JUVENILE RESIDENTIAL CARE FACILITIES
House Bill 4218 as introduced
Sponsor: Rep. Eric Leutheuser
Complete to 10-2-17
House Bill 4218 would add a new section to the Social Welfare Act to specify that a direct care worker would be qualified to work, and must be allowed to work, in certain court-operated juvenile residential care facilities if the worker had completed high school or obtained a general equivalency diploma (GED). The bill would apply to a facility located in a county with a population of more than 46,000 but less than 48,000. If an administrative rule conflicts with the bill's provisions, the bill's provisions would prevail.
The bill would take effect 90 days after enactment.
[A juvenile court-operated residential facility is a 24-hour residential care facility operated by a juvenile court for children and youth. The facility can be open or secure. Section 14 of the Social Welfare Act conveys the authority to regulate these facilities to the Bureau of Children and Adult Licensing within the Michigan Department of Health and Human Services. Currently, departmental rules require a direct care worker to have completed 30 semester hours of college or equivalent quarter hours or have a minimum of a high school diploma or its equivalent and 2 years of work experience in a facility or child caring institution (R 400.10121). Regarding a diploma for a person who was homeschooled, the rule is interpreted to mean that unless the home schooled person passed a GED or had a diploma from a nationally accredited Home School Association that does standardized testing to prove competence, the diploma may not be recognized.]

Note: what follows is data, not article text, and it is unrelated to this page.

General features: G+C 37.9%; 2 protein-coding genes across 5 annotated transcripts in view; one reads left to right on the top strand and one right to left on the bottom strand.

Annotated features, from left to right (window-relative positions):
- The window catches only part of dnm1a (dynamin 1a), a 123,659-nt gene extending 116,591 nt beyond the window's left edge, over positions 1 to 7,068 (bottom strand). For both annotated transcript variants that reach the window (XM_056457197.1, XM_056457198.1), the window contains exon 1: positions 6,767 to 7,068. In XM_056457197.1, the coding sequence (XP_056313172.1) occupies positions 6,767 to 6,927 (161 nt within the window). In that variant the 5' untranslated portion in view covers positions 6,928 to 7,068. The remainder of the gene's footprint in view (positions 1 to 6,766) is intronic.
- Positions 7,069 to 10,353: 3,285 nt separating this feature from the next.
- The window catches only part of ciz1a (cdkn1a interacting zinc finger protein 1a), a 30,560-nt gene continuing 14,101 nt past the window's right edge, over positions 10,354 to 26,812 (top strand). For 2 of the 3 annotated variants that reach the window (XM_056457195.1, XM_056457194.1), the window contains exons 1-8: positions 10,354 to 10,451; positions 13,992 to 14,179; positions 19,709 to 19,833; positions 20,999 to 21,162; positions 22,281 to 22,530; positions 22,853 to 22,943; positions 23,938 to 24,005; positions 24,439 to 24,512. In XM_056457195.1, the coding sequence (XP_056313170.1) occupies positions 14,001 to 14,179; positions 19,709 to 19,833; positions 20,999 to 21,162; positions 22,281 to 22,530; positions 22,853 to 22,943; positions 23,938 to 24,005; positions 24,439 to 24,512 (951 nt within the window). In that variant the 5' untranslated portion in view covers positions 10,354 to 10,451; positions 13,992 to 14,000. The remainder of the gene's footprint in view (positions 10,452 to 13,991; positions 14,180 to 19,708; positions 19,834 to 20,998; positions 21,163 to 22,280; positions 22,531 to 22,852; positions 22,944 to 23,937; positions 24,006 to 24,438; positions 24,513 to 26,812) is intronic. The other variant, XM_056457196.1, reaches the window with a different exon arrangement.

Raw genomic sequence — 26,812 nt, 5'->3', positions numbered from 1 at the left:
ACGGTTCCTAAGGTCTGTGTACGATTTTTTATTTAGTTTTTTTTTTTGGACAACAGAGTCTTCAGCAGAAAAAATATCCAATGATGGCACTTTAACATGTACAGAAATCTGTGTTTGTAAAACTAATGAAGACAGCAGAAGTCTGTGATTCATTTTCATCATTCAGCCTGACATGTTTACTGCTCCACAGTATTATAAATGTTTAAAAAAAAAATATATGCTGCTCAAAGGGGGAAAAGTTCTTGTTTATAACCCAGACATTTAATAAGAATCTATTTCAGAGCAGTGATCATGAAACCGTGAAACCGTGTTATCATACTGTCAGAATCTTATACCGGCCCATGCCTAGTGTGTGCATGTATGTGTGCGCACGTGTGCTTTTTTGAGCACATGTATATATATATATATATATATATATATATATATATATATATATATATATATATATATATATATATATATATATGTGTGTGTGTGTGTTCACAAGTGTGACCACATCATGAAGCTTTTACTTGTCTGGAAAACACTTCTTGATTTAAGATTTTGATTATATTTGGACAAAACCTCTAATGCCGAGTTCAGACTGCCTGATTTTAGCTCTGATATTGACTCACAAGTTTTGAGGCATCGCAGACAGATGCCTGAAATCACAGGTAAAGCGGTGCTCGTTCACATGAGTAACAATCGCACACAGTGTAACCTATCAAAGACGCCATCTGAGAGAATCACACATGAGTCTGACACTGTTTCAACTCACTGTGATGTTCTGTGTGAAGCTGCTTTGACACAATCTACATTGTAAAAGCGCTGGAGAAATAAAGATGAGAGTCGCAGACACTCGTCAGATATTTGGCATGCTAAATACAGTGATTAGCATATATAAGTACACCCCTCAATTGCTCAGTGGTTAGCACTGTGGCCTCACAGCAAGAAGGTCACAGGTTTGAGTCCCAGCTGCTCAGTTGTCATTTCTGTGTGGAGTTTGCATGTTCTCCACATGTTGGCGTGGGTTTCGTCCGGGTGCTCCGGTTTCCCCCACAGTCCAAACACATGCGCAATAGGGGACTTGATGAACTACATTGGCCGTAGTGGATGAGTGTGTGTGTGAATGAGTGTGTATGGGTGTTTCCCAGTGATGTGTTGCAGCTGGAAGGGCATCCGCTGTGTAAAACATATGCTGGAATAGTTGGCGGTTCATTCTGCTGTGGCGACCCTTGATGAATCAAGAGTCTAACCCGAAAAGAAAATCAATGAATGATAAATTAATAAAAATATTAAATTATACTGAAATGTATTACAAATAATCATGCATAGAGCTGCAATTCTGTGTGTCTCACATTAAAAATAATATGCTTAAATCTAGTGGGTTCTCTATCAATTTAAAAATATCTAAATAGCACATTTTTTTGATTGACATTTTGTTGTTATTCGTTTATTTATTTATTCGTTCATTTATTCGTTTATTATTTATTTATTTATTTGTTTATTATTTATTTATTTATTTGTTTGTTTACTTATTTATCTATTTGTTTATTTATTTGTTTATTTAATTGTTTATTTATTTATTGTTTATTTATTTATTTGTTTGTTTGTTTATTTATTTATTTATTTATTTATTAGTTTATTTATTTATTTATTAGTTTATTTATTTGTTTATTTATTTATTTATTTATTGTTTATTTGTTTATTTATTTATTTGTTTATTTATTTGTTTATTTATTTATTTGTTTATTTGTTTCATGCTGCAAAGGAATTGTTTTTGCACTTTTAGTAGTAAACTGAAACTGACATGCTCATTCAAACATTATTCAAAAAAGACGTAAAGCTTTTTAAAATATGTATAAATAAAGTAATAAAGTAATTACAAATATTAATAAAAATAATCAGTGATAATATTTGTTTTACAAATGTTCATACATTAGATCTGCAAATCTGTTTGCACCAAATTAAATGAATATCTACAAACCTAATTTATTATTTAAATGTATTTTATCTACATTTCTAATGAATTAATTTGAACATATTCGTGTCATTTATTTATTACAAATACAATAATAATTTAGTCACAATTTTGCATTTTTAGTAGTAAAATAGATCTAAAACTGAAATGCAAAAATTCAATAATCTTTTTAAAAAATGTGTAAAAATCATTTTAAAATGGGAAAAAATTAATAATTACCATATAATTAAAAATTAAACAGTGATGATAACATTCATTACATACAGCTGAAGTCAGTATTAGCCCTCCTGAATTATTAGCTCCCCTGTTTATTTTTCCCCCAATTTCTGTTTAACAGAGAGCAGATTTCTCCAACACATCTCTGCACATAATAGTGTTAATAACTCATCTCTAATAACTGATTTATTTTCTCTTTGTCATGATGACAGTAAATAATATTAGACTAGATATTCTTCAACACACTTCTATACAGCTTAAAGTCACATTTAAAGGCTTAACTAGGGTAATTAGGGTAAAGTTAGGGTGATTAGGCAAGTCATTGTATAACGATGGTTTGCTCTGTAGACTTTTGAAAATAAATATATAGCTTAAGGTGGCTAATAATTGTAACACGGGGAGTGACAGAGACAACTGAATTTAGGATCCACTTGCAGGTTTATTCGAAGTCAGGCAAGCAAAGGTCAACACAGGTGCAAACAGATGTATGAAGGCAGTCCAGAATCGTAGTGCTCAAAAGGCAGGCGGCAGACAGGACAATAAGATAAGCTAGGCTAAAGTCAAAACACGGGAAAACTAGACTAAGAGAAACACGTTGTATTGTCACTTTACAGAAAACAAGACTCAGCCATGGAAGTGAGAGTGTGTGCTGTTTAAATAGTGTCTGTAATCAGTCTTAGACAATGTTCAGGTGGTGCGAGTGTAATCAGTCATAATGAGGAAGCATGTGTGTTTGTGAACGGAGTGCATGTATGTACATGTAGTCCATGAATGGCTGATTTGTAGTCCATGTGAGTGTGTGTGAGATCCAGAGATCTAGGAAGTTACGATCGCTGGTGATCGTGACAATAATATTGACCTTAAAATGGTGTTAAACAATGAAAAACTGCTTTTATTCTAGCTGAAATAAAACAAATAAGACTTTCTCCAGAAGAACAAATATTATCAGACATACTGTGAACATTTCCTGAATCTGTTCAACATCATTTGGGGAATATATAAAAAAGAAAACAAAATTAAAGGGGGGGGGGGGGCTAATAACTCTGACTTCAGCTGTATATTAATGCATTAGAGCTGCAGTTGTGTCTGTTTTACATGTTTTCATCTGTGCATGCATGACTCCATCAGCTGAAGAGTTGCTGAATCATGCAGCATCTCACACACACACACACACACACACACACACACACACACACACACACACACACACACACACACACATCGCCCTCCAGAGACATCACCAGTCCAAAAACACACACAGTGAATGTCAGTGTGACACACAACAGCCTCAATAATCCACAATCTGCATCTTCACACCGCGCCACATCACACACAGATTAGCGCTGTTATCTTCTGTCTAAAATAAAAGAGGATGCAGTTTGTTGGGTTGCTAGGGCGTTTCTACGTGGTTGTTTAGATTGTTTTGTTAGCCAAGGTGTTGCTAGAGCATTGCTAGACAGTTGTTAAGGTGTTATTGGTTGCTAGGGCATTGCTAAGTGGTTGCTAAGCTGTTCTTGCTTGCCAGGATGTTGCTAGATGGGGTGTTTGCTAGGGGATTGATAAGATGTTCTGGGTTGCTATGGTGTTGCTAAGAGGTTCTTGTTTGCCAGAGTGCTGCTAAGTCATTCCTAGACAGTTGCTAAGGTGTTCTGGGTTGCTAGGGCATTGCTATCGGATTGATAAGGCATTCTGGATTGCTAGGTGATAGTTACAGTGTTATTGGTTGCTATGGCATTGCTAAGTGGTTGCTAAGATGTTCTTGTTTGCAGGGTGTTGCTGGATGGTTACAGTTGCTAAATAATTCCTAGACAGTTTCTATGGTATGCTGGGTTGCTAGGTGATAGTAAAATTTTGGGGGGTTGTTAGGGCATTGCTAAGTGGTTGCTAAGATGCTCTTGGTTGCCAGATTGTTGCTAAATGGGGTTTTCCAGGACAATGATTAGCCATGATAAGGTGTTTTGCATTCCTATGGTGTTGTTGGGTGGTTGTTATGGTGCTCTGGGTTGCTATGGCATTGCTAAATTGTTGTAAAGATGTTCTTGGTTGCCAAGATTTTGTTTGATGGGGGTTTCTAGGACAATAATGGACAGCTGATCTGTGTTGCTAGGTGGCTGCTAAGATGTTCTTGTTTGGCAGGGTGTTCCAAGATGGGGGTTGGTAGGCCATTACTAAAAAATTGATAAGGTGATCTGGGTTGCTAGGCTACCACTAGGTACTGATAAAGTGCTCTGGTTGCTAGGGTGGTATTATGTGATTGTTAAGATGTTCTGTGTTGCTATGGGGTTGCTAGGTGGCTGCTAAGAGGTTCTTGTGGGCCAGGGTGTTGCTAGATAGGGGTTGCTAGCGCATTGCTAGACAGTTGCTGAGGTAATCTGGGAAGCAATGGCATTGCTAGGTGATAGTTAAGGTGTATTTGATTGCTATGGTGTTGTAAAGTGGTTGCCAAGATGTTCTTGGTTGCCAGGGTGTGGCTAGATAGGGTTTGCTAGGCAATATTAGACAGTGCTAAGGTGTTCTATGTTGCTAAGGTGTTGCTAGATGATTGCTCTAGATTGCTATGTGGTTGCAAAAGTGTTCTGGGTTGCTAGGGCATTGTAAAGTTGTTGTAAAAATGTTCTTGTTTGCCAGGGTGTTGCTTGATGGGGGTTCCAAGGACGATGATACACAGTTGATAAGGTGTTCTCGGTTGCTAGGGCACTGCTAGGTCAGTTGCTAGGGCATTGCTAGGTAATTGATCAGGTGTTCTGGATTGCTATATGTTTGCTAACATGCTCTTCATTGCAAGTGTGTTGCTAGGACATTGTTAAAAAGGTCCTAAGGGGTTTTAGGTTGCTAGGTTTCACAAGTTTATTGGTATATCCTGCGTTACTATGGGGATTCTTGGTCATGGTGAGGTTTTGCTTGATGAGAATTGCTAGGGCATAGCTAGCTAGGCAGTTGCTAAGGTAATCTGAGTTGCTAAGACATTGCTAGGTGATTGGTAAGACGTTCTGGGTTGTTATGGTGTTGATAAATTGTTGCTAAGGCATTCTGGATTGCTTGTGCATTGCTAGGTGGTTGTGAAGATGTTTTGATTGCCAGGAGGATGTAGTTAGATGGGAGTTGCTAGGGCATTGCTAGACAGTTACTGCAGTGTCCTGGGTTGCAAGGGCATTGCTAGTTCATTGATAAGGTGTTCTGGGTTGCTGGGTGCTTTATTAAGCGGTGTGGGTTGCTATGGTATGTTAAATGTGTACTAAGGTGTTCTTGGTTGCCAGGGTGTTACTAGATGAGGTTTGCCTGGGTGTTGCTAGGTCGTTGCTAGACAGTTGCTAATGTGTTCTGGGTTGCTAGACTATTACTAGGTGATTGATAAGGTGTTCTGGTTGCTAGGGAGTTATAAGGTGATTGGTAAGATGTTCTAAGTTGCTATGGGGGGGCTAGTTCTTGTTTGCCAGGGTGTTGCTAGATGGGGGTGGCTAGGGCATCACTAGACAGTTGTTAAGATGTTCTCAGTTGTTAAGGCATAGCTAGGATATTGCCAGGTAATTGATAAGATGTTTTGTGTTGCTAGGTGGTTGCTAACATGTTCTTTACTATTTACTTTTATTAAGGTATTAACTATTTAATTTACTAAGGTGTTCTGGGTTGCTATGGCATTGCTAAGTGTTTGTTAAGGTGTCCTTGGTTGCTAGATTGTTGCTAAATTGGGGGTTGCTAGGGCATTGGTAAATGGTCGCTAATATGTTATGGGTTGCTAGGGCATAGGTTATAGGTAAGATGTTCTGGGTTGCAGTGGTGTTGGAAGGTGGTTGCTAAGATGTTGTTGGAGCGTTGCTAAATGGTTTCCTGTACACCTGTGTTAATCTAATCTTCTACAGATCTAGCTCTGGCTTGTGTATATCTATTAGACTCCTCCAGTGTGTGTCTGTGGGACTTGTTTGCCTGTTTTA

House Bill 4218 would have no fiscal impact on the state of Michigan and minimal fiscal impact on local units of government. To the extent that the bill's provisions might enable the relevant county to hire employees with less experience or fewer completed college courses, the bill could potentially produce some cost savings to the county concerning wages. The amount of any possible savings gained is indeterminate and would depend upon the number of new employees hired under the bill's stipulations and any savings that might have been generated through the hiring of personnel with reduced education or experience requirements compared to current policy.
Fiscal Analyst: Viola Bay Wild
■ This analysis was prepared by nonpartisan House Fiscal Agency staff for use by House members in their deliberations, and does not constitute an official statement of legislative intent.